Rethinking the complicated history of Holocaust literature

A landmark $1.3 million grant from the United Kingdom Arts and Humanities Research Council will enable an international team of researchers to conduct the first study of Holocaust literature at scale.

Erin McGlothlin

As the final survivors of the Holocaust pass away, the Nazi genocide of European Jews is slipping out of living memory. Yet antisemitic rhetoric persists and indeed surges internationally, as do ignorance, trivialization, and denial of the Holocaust. A new multi-year collaboration between researchers at the University of Leeds and Washington University seeks to reconsider the history of and emerging developments in Holocaust literature at an acute moment in history. The project is funded by a $1.3 million grant from the United Kingdom Arts and Humanities Research Council.

Together with lead investigator Stuart Taberner (University of Leeds), Erin McGlothlin, vice dean of undergraduate affairs and professor of German and Jewish studies, is convening a team of over 40 international researchers to produce a series of publications fundamentally rethinking the field of Holocaust narrative, a corpus of literature that encompasses many thousands of texts. Writers responded in real time to Hitler’s rise in power and the genocidal measures carried out by Nazi Germany and its allies, producing a large body of testimony, poetry, and fiction documenting the atrocities carried out by the Nazi regime. The field of Holocaust literature also examines works that focus on the aftermath of these events as well as their continued relevance for contemporary society and culture.

Literary responses to the Holocaust have significantly shaped global awareness of the Holocaust. While authors like Anne Frank, Elie Wiesel, and Primo Levi are household names, their works represent a small portion of a large archive of narrative responses to the genocide. These texts are written in dozens of languages and in numerous countries around the world.

“Up until this point, the analysis of individual texts has largely focused on the author’s own Holocaust experience, the authenticity of the representation, the moral response, the intergenerational transmission of trauma, or formal innovations,” said McGlothlin. “Our goal is to theorize Holocaust literature as a comprehensive literary system for the first time.”

“With our collaborative project, which will integrate the cutting-edge research of experts from around the world, we aim to set the tone for the scholarly discourse on the literature of the Holocaust for the next twenty-five years.”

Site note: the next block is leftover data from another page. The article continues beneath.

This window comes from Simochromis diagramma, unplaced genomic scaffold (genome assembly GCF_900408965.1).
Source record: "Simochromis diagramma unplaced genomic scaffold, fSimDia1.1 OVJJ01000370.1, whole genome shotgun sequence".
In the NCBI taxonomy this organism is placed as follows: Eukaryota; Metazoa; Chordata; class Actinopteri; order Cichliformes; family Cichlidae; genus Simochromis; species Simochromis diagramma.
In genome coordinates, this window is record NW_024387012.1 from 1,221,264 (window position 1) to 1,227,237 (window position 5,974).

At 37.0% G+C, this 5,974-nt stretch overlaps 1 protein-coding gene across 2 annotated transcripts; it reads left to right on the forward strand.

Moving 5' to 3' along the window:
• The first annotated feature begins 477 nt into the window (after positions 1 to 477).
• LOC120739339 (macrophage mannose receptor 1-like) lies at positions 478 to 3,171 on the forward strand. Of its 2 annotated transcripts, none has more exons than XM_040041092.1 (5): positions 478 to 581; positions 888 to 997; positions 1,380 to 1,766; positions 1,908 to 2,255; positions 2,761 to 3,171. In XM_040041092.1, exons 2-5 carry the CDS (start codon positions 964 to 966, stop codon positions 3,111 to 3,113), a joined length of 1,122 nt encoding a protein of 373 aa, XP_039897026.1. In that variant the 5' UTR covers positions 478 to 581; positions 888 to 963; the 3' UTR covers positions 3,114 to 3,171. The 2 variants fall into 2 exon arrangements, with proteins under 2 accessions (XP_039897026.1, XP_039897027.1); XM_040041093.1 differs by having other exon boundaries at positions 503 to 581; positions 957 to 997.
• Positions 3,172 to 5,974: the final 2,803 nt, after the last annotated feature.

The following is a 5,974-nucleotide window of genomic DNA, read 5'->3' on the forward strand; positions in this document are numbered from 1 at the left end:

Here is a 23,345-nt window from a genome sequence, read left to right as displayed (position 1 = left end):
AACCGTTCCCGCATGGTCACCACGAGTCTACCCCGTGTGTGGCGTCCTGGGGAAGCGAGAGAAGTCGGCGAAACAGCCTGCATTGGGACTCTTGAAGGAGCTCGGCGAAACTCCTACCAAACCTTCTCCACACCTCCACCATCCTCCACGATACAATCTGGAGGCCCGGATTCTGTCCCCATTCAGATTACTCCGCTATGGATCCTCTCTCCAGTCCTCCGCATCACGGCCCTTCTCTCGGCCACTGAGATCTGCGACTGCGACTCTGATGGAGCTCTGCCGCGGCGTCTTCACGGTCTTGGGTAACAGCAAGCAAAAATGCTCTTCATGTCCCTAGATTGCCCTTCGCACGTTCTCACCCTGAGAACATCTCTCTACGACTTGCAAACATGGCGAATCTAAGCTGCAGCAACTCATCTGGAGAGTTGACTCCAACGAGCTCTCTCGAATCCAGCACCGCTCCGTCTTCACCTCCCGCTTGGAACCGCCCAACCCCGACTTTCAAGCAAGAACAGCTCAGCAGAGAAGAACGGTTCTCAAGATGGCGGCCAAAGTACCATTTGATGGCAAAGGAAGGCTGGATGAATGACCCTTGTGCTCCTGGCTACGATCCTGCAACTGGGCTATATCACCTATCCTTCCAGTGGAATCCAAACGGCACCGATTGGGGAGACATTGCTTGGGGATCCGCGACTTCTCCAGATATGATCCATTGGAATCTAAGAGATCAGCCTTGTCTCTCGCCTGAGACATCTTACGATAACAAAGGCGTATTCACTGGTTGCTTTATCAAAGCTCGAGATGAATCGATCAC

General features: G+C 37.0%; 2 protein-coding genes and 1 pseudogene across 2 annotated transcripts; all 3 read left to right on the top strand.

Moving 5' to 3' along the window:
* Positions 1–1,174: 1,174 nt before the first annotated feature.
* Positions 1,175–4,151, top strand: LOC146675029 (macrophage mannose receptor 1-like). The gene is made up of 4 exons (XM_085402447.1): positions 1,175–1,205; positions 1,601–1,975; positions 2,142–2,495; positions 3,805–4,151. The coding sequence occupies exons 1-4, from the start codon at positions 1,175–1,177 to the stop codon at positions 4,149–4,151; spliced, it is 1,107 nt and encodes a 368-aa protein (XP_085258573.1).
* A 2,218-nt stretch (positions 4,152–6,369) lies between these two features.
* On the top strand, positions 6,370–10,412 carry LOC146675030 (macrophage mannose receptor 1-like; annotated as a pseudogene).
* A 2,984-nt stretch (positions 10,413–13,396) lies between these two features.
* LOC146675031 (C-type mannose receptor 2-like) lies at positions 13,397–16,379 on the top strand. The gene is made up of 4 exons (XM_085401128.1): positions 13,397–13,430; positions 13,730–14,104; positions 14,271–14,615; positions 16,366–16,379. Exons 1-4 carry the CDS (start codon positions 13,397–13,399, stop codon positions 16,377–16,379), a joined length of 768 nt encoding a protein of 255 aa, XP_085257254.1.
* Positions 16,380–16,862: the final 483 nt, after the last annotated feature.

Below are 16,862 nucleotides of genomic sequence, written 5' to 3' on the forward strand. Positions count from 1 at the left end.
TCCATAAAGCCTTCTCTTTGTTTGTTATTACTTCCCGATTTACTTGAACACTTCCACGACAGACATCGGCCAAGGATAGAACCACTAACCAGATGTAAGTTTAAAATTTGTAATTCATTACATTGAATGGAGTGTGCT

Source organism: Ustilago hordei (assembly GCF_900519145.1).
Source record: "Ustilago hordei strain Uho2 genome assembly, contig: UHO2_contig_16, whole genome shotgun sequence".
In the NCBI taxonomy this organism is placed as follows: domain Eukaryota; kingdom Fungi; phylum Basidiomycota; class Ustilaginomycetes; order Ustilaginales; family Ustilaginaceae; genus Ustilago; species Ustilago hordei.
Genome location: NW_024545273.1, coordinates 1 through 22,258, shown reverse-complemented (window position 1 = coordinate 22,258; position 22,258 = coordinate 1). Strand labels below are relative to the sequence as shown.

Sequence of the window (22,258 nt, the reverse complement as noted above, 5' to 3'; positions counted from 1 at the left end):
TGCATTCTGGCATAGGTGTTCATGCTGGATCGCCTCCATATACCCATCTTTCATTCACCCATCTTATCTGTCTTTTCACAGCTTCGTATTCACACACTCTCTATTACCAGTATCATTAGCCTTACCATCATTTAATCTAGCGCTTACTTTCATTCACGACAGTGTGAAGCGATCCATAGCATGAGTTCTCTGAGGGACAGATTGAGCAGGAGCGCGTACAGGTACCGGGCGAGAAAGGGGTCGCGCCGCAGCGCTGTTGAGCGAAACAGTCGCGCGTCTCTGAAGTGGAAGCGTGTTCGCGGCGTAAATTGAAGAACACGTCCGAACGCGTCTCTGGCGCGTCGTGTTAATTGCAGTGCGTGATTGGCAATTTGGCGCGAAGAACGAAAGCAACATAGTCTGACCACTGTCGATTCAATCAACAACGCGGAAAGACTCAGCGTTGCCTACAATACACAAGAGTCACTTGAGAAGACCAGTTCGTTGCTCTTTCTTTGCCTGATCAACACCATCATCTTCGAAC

As scholars have worked to identify more works of Holocaust literature, it has become clear that conventional ways of categorizing literature by genre, language, and nation of origin might be less useful in the context of a body of literature that by definition crosses national and generic borders. Taberner and McGlothlin aim to develop a new theoretical model of Holocaust literature at scale, doing justice to the number and diversity of existing texts and exploring the narrative representation of marginalized or underrepresented experiences of the genocide. In doing so, they plan to integrate insights from the recent theorization of postcolonial and world literatures as well as to trace the dynamic interaction between context, canon, and circulation.

McGlothlin and Taberner plan to publish the comprehensive multi-authored Cambridge History of Holocaust Literature, a pedagogical guide for the teaching of Holocaust literature, and numerous journal articles and to organize public-facing events. The grant will also fund three postdoctoral fellows for a period of 2.5 years, two at the University of Leeds and one in Washington University's Program in Comparative Literature. Together with McGlothlin and Taberner, this team of early-career scholars will design an iterative research process, in which contributors — including Anika Walke, associate professor of history, and Tabea Alexa Linhard, director and professor of global studies and professor of Spanish and comparative literature — will meet frequently online and at in-person workshops and conferences, resulting in cumulative dialogue rather than isolated studies.

“With our collaborative project, which will integrate the cutting-edge research of experts from around the world, we aim to set the tone for the scholarly discourse on the literature of the Holocaust for the next twenty-five years,” McGlothlin said. “This is not only a labor of love for Stuart and me. It also reflects our strong commitment to the future of Holocaust memory.”